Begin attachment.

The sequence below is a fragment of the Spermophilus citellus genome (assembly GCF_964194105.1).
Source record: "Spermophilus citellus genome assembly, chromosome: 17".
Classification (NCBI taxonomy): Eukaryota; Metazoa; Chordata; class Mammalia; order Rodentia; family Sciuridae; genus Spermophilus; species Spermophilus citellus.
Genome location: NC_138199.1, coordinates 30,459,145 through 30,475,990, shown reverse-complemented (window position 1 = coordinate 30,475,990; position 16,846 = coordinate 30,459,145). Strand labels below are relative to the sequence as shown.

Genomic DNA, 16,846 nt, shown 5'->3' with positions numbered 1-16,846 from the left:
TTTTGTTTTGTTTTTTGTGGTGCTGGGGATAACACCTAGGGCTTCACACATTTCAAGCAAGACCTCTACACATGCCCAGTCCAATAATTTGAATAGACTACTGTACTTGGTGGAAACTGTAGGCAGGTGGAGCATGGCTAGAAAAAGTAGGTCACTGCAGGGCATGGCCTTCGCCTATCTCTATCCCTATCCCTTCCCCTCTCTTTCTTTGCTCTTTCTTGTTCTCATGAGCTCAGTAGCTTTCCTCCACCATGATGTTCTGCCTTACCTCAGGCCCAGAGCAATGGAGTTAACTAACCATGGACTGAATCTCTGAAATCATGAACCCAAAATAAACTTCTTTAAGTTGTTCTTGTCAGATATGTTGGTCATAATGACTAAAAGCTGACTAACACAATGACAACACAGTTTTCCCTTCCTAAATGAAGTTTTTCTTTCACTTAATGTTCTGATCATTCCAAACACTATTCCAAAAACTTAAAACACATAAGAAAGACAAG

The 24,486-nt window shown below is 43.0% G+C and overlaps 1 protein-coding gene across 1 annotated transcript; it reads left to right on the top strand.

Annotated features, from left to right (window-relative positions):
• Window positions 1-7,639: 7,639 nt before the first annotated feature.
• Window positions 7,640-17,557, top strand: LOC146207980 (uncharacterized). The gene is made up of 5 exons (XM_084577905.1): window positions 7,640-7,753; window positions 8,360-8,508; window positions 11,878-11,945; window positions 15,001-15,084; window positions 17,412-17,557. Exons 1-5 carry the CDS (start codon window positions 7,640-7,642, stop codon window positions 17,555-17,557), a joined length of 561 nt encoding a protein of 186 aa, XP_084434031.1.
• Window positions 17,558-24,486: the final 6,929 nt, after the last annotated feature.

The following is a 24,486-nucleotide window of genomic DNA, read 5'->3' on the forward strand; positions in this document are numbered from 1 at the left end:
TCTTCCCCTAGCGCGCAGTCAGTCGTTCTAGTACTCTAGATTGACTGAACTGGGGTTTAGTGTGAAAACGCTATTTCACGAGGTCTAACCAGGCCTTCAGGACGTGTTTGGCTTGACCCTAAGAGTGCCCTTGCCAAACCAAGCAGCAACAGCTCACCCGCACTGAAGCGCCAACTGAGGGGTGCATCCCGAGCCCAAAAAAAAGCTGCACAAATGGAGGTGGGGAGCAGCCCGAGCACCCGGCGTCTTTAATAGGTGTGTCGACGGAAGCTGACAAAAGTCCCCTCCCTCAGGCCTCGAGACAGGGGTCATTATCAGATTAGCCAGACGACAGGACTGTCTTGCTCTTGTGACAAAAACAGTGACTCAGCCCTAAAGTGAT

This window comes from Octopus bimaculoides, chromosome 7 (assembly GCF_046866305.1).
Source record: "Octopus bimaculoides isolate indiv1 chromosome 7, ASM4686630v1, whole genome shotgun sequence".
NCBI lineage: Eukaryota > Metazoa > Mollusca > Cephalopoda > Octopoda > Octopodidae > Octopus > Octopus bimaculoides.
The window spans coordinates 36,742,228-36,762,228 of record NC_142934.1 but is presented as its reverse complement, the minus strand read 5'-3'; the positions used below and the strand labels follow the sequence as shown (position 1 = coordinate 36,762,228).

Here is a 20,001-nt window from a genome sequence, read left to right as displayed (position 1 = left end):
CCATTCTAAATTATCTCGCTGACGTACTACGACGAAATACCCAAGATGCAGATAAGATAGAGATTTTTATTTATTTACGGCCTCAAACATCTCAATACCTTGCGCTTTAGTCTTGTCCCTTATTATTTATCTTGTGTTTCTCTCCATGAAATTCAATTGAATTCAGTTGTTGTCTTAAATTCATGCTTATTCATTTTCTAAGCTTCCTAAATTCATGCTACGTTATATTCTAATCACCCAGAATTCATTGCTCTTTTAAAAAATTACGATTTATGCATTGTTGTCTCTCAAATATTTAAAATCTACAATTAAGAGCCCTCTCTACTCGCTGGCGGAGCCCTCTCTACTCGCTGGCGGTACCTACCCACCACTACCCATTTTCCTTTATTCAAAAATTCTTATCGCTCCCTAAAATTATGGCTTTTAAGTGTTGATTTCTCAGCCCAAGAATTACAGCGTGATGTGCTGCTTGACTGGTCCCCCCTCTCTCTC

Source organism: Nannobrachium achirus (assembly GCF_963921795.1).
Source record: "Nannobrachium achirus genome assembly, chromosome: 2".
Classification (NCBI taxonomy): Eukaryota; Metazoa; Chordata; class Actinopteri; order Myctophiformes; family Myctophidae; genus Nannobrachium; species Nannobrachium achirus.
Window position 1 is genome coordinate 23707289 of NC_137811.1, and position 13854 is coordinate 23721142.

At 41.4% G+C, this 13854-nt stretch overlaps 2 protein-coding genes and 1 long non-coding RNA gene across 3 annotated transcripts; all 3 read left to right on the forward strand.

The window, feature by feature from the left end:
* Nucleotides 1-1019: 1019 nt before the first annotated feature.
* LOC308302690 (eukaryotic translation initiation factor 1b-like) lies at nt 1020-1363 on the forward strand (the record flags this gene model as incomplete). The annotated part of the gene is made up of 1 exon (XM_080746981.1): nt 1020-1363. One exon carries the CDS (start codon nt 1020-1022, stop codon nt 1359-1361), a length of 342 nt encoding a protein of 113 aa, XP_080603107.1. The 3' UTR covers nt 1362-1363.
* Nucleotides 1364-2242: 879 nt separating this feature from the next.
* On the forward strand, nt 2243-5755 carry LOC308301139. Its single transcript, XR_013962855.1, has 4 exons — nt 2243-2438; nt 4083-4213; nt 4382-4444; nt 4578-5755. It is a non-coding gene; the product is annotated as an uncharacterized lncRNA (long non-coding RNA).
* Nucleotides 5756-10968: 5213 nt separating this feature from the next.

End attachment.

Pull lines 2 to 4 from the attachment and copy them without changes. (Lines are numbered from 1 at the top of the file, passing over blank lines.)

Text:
Source record: "Spermophilus citellus genome assembly, chromosome: 17".
Classification (NCBI taxonomy): Eukaryota; Metazoa; Chordata; class Mammalia; order Rodentia; family Sciuridae; genus Spermophilus; species Spermophilus citellus.
Genome location: NC_138199.1, coordinates 30,459,145 through 30,475,990, shown reverse-complemented (window position 1 = coordinate 30,475,990; position 16,846 = coordinate 30,459,145). Strand labels below are relative to the sequence as shown.